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Bill Farquharson

The Sales Challenge

By Bill Farquharson

About Bill

As a 30 year sales veteran, Bill has the perspective of a been-there, done-that sales rep in the commercial print arena. Following sales fundamentals and giving unapologetically "old school" advice, he writes and speaks in an entertaining fashion to make his points to sales people and owners who sell. "Bill Farquharson will drive your sales momentum."

 

5 Unfortunate Assumptions Every Sales Rep Must Make

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If you are in a good mood, you might want to skip this blog entry and go read Kelly Mallozzi’s. She usually writes about upbeat topics. I am about to bring you down, Skippy. This blog entry is about assumptions. Bad assumptions. Negative assumptions. Unfortunate assumptions.

...True assumptions.

The five things on this list aren’t “Maybes” or “They don’t apply to me!” items. They are Coor’s Light cold as the Rocky Mountains hard facts. So snap on your chin strap and face the truth.

1. Your clients are speaking to other vendors.—I promise you that while you are reading this blog, your competition is leaving voice mails for at least one of your accounts. As you ponder the potential truth of that last statement, another customer is having an informal get-to-know-you meeting with another printer. And while you are checking your Depends to see if you just imagined it or if you really did...you are being put out to bid. If your clients aren’t solid on the answer to the question, “Why do I buy from my current printer?” then you are in trouble.

2. Your boss asks him/herself daily: “Is my rep doing his/her job?”
—It’s only natural, but every boss asks this question. You see, to them, an empty sales chair is a source of genuine frustration. They see it and think, “He could be prospecting, golfing, sleeping or eating donuts. It all looks the same to me.” Unless you tell them what you are up to, they will wonder and they will—and trust me on this one—wonder if you are doing your job.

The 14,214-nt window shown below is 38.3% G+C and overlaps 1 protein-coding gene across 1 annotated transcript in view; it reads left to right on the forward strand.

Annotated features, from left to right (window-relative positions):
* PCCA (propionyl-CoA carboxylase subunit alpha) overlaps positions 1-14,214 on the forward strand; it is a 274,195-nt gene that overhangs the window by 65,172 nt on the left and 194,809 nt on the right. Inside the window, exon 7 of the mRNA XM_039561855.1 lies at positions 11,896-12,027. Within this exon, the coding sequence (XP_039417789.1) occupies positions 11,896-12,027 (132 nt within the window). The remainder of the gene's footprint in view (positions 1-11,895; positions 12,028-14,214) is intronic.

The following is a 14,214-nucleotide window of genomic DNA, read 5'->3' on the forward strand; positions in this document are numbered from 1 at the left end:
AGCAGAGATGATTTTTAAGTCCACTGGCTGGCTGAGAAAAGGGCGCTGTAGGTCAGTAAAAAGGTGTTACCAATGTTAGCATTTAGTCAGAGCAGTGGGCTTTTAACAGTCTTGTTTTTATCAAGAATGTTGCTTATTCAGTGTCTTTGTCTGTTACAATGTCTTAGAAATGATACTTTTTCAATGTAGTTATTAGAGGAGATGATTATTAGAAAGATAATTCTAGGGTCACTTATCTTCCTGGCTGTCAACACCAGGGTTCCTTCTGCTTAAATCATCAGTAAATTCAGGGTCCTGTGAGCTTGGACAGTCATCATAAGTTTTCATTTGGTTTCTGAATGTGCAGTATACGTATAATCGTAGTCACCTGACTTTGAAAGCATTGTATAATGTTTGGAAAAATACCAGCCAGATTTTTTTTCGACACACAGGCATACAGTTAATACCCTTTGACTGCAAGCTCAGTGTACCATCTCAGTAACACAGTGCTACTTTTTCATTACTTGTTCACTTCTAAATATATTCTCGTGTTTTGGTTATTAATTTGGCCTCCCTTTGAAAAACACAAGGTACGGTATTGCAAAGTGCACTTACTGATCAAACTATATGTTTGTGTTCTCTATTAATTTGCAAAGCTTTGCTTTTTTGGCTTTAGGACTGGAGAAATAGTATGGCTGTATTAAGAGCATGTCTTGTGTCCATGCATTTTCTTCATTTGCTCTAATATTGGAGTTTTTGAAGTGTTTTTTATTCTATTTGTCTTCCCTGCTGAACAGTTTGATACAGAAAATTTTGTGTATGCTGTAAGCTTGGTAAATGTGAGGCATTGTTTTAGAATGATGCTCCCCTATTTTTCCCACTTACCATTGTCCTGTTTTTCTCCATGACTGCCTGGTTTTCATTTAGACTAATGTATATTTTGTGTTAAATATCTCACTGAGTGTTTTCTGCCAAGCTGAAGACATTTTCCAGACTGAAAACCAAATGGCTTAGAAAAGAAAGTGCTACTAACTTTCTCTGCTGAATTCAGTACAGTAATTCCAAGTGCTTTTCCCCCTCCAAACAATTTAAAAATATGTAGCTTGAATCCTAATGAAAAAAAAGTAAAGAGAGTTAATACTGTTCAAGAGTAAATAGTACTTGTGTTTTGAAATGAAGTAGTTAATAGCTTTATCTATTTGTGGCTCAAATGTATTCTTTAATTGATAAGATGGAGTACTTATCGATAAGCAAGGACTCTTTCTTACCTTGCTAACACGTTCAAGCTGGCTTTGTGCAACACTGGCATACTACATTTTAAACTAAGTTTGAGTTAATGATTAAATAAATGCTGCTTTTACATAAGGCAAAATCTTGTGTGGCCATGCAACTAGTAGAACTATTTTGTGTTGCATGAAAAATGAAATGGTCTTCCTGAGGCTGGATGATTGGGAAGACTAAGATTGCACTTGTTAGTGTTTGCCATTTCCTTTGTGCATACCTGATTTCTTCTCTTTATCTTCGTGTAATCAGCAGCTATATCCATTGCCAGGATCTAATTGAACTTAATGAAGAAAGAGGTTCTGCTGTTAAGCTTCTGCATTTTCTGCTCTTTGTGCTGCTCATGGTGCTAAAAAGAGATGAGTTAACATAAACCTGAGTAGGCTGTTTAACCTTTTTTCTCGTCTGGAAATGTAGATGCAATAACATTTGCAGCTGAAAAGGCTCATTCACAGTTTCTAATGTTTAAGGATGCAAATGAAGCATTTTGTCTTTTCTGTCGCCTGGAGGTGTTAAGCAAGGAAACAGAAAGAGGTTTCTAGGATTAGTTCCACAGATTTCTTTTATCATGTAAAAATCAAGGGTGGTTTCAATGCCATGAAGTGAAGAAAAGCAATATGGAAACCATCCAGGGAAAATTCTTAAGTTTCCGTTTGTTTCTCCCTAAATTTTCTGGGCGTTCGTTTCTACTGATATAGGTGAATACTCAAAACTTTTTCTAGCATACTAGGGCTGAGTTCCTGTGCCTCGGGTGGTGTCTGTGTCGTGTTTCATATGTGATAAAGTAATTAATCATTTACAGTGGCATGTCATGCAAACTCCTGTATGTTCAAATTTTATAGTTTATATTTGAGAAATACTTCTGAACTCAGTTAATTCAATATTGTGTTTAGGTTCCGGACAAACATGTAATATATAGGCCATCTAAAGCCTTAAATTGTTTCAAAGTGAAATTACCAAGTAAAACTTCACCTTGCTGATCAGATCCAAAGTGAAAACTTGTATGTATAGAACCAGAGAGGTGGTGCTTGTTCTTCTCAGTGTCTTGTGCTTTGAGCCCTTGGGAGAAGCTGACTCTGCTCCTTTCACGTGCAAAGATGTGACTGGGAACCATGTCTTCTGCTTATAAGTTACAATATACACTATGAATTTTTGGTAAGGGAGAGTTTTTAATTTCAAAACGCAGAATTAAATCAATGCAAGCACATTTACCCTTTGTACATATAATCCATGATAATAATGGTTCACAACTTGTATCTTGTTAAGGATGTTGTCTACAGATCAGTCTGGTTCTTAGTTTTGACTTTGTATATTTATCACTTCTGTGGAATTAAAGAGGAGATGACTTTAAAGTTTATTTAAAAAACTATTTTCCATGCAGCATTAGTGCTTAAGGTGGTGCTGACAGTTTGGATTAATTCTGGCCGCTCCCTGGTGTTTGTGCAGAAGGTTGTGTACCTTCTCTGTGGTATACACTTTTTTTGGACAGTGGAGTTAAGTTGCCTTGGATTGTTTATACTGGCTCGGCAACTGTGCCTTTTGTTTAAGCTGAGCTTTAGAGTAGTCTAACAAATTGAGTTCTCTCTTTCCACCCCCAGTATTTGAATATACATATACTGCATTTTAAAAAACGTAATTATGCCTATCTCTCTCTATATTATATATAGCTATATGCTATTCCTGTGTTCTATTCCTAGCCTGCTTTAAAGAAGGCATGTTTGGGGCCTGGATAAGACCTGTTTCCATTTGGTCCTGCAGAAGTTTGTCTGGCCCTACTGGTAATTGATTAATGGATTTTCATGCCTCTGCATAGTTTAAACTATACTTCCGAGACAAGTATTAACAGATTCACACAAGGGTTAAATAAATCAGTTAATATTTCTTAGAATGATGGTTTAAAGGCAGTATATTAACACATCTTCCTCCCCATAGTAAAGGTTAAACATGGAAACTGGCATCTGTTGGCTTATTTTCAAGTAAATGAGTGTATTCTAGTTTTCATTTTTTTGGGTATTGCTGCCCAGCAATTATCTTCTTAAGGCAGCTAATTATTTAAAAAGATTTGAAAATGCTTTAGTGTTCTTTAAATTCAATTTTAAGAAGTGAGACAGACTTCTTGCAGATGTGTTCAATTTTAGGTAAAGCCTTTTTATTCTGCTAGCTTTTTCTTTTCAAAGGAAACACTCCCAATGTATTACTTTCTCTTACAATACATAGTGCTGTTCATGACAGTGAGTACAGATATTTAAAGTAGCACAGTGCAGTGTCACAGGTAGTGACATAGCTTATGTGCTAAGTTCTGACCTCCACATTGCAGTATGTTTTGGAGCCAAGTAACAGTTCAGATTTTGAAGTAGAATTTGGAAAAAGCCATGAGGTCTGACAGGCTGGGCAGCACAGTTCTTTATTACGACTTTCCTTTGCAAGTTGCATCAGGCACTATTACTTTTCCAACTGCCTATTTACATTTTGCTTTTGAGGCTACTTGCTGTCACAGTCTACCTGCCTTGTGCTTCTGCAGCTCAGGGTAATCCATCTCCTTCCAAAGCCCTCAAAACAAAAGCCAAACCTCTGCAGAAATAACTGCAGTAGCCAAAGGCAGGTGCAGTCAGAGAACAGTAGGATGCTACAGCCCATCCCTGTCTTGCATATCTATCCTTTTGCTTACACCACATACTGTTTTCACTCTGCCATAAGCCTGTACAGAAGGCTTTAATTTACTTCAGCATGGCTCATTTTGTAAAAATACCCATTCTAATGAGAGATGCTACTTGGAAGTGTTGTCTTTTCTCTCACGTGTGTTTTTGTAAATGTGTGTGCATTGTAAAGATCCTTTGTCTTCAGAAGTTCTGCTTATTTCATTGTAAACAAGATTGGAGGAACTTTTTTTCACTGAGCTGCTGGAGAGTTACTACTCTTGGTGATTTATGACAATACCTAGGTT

3. Your clients don’t know everything you do.—In printing (or any sales job, actually), the six worst words to hear a customer say, are, “I didn’t know you did that!” Typically speaking, that phrase is followed by, “We just placed an order for that with someone else.” Never, ever EVER assume. Make it your job to educate clients every chance you can.

4. You will lose 20 percent of your accounts in 2011.—Ouch! That one hurt, huh? Want another dose: You’ll be lucky if it’s only 20 percent!!! Are you prepared to take that kind of hit? Again, kids, this is not a guess. This is a time-proven fact. Are you prospecting enough to make up for the loss?

5. You are as good as the last job you brought in.—So, you’ve just delivered a job of Herculean proportions and are feeling pretty darn good about yourself. The client is absolutely thrilled with the quality and as for the turnaround speed, hey, you da man, know what I’m saying? The job could not have gone better and, um, well, the thing is, you might never get another job from this customer because, er, I don’t know how to say this, but...the client has instant memory loss and forgets everything as soon as it happens. Sorry. No cure for this one. It is what it is.

By now, you are bloodied and on the floor. Here, let me help you up. I’d love to tell you that you’ve been dreaming, but unfortunately I can’t. This is reality and reality bites.

I tell you what. For every action there is an equal and opposite reaction. While you clean yourself up. I am going to make another list. This one will be happier. I promise.

Coming next are five positive assumptions to make. That should make you feel better.

Check back in a few days.

Bill’s new Website is GetPrintSales.com and it will make you feel much, much better.

Industry Centers:

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COMMENTS

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Most Recent Comments:
Kelly - Posted on December 20, 2010
Here's another one, Bill, but maybe not so negative: Your customers' needs are changing. and that could be a good thing if you are in a position to change with them! Thanks, as always, for the great news!
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Archived Comments:
Kelly - Posted on December 20, 2010
Here's another one, Bill, but maybe not so negative: Your customers' needs are changing. and that could be a good thing if you are in a position to change with them! Thanks, as always, for the great news!